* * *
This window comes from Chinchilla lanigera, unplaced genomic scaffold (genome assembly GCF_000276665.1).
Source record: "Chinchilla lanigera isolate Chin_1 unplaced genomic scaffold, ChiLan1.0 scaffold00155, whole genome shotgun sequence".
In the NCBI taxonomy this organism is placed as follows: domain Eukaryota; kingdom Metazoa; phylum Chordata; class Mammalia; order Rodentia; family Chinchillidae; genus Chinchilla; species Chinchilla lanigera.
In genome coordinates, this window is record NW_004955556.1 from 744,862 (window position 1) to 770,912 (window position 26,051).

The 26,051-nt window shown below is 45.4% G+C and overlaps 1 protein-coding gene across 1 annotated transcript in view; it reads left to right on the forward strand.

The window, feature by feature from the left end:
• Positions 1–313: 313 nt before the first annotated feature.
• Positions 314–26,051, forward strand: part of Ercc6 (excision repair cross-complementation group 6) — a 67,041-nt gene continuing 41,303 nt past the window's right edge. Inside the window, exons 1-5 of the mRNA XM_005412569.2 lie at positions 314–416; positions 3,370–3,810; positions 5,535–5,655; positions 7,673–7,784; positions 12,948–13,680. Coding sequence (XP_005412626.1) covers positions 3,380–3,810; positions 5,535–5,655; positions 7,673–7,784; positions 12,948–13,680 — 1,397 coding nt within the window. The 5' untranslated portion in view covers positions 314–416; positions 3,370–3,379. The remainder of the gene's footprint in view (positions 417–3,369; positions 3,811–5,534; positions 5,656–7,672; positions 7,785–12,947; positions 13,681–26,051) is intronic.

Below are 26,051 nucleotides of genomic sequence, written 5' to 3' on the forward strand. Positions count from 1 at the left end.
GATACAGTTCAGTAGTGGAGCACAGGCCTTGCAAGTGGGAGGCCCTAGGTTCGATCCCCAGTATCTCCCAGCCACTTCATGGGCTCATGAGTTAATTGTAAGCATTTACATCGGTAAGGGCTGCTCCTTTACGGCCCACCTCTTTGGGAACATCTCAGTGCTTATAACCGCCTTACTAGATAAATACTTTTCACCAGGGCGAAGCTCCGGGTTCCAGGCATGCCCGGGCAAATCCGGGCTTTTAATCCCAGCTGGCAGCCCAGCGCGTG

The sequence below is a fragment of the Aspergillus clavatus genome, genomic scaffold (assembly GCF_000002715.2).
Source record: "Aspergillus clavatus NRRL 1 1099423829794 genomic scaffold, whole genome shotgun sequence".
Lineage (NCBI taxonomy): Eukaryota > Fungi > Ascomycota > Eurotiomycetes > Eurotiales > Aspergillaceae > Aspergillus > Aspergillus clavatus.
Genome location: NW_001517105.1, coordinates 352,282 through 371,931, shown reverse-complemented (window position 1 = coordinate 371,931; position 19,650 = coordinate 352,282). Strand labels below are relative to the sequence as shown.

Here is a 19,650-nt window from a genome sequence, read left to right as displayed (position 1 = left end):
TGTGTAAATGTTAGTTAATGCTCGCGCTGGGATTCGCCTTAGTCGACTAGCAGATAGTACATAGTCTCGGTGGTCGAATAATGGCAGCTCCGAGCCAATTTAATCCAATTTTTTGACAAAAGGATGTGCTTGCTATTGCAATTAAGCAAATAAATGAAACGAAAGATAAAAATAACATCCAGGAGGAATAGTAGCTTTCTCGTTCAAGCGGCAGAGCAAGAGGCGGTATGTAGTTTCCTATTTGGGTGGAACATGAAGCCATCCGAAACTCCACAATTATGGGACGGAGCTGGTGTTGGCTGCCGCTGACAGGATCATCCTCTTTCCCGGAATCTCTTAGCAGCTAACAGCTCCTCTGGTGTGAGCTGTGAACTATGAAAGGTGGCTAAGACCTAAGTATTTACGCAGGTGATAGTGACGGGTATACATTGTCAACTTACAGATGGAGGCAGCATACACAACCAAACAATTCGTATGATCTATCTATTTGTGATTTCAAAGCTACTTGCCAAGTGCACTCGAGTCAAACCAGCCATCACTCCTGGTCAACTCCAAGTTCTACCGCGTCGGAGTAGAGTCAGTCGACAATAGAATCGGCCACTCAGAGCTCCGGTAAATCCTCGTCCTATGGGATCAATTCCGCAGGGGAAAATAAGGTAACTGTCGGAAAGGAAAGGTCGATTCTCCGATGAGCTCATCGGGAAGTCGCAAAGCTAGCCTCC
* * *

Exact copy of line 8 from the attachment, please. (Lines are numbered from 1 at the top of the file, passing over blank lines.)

• Positions 314–26,051, forward strand: part of Ercc6 (excision repair cross-complementation group 6) — a 67,041-nt gene continuing 41,303 nt past the window's right edge. Inside the window, exons 1-5 of the mRNA XM_005412569.2 lie at positions 314–416; positions 3,370–3,810; positions 5,535–5,655; positions 7,673–7,784; positions 12,948–13,680. Coding sequence (XP_005412626.1) covers positions 3,380–3,810; positions 5,535–5,655; positions 7,673–7,784; positions 12,948–13,680 — 1,397 coding nt within the window. The 5' untranslated portion in view covers positions 314–416; positions 3,370–3,379. The remainder of the gene's footprint in view (positions 417–3,369; positions 3,811–5,534; positions 5,656–7,672; positions 7,785–12,947; positions 13,681–26,051) is intronic.